Lacking the beauty of typography
It’s absolutely great that flat designs rely on typography as the primary carrier of aesthetic value and information. Who doesn’t love beautiful typography?
In iOS7, everything went from bold to light weight. Since we’ve also lost the shadow that makes the text stand out against any background, it then makes it harder to read than before. With that said, it is proven that the lack of typographic skills will be more visible than ever in a bare flat design.
Visual structure & inconsistencies
It’s now very hard to tell the difference between the header and the content. Both generally use the same colors and very subtle variants of gray/white. Buttons no longer look like buttons – they’re blue texts. Sometimes, you will see strong shadows that look out of place like on the ON/OFF toggles. Also, the Safari’s icon gradient goes from light to dark. Contrast that to Mail’s icon, which goes from dark to light, and also sits on a filled background. Why? Even weirder, there are paper textures on the Reminders app while iBooks uses wood.
Flat design gone too far?
We can’t deny that flat design does have some functional problems – With affordances getting tricky especially when dealing with call to action buttons and icons that refuses to help user experience in some cases, and flat design that espouses the use of bright and bold colors which is problematic for about 10% of the people on the planet.
Actually, it depends…
The likely goal of the trend in moving towards flat design was to place a higher focus on content while eliminating distractions from UI elements.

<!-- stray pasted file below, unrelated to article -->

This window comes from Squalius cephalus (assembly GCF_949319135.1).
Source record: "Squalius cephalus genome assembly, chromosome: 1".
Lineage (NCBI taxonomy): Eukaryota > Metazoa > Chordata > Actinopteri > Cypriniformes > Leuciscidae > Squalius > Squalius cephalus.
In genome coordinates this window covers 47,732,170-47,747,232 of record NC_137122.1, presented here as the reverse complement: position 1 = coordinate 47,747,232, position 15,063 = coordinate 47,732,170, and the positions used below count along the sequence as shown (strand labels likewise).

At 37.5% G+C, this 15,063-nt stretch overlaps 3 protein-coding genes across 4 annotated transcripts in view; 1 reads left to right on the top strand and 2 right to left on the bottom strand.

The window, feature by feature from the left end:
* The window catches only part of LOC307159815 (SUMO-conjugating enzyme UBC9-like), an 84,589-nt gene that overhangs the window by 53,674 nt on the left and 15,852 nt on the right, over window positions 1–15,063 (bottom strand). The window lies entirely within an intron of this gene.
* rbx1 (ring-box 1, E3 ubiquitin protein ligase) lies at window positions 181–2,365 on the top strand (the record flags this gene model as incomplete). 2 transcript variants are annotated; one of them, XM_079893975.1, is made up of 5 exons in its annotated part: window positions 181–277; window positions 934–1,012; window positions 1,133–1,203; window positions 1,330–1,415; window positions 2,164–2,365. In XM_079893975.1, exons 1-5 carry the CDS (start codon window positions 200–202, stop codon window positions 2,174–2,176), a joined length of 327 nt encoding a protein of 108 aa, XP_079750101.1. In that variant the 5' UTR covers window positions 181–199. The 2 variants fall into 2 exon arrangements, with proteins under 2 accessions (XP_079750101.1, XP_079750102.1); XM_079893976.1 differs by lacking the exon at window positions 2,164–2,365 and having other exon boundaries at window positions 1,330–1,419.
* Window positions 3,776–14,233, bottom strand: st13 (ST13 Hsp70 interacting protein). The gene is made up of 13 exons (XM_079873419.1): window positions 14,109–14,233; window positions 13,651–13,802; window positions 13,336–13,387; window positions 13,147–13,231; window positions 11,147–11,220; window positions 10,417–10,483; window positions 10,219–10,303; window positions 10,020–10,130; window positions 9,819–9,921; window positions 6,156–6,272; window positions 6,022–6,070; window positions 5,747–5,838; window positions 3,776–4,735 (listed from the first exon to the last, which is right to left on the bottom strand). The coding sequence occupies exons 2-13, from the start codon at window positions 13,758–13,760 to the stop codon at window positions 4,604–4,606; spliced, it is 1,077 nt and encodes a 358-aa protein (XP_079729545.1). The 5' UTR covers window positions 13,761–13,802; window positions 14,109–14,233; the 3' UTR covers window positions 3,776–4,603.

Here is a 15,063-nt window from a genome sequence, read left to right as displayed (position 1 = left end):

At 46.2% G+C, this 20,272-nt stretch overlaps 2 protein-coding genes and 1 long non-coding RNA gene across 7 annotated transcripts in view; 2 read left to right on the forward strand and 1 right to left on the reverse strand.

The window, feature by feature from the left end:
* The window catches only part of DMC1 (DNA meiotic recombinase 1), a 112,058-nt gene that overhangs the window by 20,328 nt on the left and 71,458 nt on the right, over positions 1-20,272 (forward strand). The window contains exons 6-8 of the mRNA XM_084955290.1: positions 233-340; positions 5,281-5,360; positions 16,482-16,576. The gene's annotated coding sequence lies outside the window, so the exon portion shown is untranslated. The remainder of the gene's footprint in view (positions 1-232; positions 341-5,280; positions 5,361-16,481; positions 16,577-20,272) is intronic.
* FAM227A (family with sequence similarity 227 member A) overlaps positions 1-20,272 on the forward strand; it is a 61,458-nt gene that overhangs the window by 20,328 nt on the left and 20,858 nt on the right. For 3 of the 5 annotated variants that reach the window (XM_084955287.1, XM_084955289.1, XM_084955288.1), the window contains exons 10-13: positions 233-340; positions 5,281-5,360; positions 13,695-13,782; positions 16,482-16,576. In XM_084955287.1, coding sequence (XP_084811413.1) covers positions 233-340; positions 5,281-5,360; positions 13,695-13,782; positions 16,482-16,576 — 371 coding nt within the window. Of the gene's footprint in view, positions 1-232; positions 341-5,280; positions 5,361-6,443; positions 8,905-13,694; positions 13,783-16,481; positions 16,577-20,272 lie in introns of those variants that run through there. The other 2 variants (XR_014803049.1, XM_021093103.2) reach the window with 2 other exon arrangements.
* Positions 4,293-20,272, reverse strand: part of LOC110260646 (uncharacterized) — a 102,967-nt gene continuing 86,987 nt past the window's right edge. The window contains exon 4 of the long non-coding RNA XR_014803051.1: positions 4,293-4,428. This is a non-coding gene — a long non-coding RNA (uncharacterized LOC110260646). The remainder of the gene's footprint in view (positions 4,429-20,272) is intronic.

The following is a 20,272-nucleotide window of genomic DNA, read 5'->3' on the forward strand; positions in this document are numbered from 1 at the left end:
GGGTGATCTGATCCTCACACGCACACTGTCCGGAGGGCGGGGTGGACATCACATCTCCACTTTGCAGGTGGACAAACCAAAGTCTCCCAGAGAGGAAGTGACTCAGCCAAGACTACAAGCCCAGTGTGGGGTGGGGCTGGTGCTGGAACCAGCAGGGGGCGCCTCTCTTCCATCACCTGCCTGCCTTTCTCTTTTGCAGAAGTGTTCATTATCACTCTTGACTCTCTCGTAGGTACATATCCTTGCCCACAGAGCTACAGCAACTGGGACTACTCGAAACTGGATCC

In most simplistic terms, the more design elements you add, the busier the design will be. Gradients, shadows, patterns, and textures can bring a design to life, but too much of it can also quickly clutter it up into a huge mess.
Flat design the future?
Flat design is large and in charge right now because of the focus on user experience. It’s all about user experience everywhere. But is flat design the future? That’s pretty much impossible to say as in a few years, we’ll all be focusing on something bigger and better that’s about to come along by then. After all, that’s the cycle of trends.
Check out this parallax scrolling website – Flat Design VS. Realism
Flat Design is not only a design style but also a communication way.
iOS 7: bold new direction or flat fashion victim?
A Look At Microsoft, Google And Apple’s Approach To Flat Design
To, M. (2013, June 11). IOS 7 And The Transition To Flat. Retrieved February 4, 2015, from http://blog.mengto.com/ios-7-transition-flat/
5 Dangers of Flat Design – UXPin. (2013, June 28). Retrieved February 4, 2015, from http://blog.uxpin.com/2526/5-dangers-of-flat-design/
Bacic, H. (n.d.). Apple Is Embracing The Flat Design Trend – Are You? Retrieved February 4, 2015, from http://www.forbes.com/sites/allbusiness/2013/09/09/apple-is-embracing-the-flat-design-trend-are-you/